Flowers planted by my daddy.
Beautiful 7.15am sky on my way to work (PS I’m a sensei again except this time, to littlies)
A big box of organic backyard stone-fruit to be shared between mama, daddy, Deli, Andy, Ella, Lucky, and me.Mandy’s amazing creation: vegan coconut ice-cream with rosewater and raspberry.
World’s largest cucumber photographed by my momma #sizedoesmatter.
I have been doubting my worth a lot lately. It could be a prolem with my own self-esteem. Or, as I’ve began to think, a nasty bi-product of my surroundings. There is this ancient Japanese expression which goes: “an apprentice near a temple will recite the scriptures without tuition.” Which, as I’m sure you gathered, basically means, we are greatly affected by our environments.
America is so darn materialistic to me.
This attitude, this strong emphasis on “success”, achieved solely through 1. an esteemed tertiary education, 2. the “right” career, and 3. moneymoneymoney is so upsetting. It makes me miss Japan greatly. For even though the Japanese are perhaps the number one work-oriented society, when it comes to “success” there is room for everybody.
I once watched this great documentary called “Jiro Dreams of Sushi” on one of the world’s greatest sushi chefs. This is what Jiro says in the movie:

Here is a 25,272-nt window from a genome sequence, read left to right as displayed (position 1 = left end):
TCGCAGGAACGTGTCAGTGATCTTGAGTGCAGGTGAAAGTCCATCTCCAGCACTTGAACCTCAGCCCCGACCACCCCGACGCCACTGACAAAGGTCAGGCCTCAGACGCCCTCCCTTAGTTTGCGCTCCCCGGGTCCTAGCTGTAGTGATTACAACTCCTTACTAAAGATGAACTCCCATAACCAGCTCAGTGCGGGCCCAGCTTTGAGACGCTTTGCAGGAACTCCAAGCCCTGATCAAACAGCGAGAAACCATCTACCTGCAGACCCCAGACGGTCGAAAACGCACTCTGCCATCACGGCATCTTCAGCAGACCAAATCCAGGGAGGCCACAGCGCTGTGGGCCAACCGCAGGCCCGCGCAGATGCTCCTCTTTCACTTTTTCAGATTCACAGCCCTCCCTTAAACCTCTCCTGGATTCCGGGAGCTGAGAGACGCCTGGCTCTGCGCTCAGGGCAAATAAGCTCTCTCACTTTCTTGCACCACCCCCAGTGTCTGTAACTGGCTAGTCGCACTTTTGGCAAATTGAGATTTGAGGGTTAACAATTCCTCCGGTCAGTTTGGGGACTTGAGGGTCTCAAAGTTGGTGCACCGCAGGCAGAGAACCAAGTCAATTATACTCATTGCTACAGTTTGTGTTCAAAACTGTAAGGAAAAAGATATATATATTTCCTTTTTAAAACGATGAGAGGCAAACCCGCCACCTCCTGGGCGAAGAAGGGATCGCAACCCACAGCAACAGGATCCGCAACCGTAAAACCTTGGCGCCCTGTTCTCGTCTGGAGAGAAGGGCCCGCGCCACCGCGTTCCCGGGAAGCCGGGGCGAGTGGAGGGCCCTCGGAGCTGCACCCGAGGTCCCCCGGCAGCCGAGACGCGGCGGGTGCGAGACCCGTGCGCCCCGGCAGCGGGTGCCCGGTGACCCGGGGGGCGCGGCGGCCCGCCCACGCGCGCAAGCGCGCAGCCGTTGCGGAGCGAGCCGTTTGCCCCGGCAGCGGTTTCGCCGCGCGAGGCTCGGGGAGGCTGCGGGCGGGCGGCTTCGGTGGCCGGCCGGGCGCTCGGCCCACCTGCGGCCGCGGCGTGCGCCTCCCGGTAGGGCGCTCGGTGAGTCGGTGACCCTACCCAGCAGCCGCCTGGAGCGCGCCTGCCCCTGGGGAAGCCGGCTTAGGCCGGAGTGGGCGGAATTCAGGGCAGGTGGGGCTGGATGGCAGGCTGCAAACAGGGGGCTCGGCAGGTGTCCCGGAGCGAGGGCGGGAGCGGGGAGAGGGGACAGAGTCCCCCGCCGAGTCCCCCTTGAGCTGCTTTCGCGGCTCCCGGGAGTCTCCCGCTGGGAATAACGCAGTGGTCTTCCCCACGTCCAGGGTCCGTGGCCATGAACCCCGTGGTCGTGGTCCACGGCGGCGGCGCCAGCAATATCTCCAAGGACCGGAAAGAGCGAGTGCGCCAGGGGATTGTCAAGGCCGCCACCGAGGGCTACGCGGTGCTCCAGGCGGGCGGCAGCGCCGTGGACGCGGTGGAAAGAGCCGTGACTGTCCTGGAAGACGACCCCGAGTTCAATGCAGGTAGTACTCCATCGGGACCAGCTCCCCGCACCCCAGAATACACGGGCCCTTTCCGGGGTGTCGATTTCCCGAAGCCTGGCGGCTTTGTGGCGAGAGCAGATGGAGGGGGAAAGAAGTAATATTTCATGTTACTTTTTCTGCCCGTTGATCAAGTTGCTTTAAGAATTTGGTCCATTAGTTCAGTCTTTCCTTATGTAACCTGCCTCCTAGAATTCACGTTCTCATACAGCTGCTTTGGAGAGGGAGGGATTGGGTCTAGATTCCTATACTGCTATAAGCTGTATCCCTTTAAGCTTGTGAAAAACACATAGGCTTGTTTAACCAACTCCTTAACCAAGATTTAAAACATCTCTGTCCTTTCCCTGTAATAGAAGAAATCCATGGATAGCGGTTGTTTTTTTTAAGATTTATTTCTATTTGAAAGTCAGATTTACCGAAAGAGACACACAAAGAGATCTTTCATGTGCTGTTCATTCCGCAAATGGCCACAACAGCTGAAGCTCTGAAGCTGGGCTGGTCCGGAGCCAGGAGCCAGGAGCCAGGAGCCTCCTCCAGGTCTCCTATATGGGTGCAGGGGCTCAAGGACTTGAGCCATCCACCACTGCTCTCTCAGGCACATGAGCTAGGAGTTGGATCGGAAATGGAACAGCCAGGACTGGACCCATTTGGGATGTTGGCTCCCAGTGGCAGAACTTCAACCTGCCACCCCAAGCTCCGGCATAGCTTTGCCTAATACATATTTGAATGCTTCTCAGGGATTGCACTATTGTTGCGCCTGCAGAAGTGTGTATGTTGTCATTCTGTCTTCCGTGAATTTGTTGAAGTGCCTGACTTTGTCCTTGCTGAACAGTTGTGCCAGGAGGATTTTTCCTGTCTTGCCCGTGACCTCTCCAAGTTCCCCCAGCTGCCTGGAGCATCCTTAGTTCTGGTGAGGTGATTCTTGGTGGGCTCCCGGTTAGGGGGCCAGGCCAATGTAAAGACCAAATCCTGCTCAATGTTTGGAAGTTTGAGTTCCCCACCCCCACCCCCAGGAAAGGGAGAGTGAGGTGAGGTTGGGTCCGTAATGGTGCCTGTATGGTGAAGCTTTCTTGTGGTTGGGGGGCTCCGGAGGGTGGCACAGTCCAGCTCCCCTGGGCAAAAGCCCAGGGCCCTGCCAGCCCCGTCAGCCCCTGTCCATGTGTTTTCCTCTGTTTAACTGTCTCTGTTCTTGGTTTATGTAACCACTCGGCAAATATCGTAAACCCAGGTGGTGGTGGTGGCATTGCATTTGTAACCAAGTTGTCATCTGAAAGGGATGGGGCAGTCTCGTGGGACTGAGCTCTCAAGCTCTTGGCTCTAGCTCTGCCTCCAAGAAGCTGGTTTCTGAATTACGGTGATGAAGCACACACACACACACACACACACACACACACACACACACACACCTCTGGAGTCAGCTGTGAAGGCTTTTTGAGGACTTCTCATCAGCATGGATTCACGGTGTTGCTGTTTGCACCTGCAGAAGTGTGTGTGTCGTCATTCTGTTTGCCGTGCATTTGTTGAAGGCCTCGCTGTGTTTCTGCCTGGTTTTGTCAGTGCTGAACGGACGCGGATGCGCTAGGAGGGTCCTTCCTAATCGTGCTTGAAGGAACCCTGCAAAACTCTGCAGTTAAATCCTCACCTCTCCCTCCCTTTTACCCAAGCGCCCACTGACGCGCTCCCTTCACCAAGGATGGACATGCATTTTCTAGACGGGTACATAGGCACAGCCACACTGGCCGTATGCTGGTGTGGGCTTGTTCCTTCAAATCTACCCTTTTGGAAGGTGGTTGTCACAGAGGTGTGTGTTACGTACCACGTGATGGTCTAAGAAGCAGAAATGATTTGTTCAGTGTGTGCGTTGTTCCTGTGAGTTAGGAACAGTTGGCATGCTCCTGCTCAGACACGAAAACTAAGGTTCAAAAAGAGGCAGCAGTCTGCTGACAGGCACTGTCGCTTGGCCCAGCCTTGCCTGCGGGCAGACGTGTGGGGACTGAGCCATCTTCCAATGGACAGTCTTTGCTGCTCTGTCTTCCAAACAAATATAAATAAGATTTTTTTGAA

“Once you decide on your occupation, you must immerse yourself in your work. You have to fall in love with your work. Never complain about your job. You must dedicate your life to mastering your skill. That’s the secret of success and is the key to being regarded honorably.”
As far as I’m aware, Jiro didn’t study at Harvard. Nor was he a lawyer or an accountant – not that there’s anything wrong with studying at Harvard, or being a lawyer or an accountant. Just that Jiro reached his success through different routes than the restricted three mentioned.
Because of this idea, ALL jobs in Japan, from government officials to persons whose only role is to shred unwanted paper are respected. All work is given great value and all work is praised. Where you studied in order to land your current position, what connotations your job title possesses in this day and age, and how much moolah you make, are not the only measurements of your success.
Which is why I’m suggesting we re-think these conservative pathways I keep encountering in the West. Instead of a renowned University name or a “prestigious” (according to whom?) job title and the amount of cash in ones bank, what about pondering how our careers and/or actions affect others, in what spirit do we conduct ourselves and for what purpose? What are our true intentions?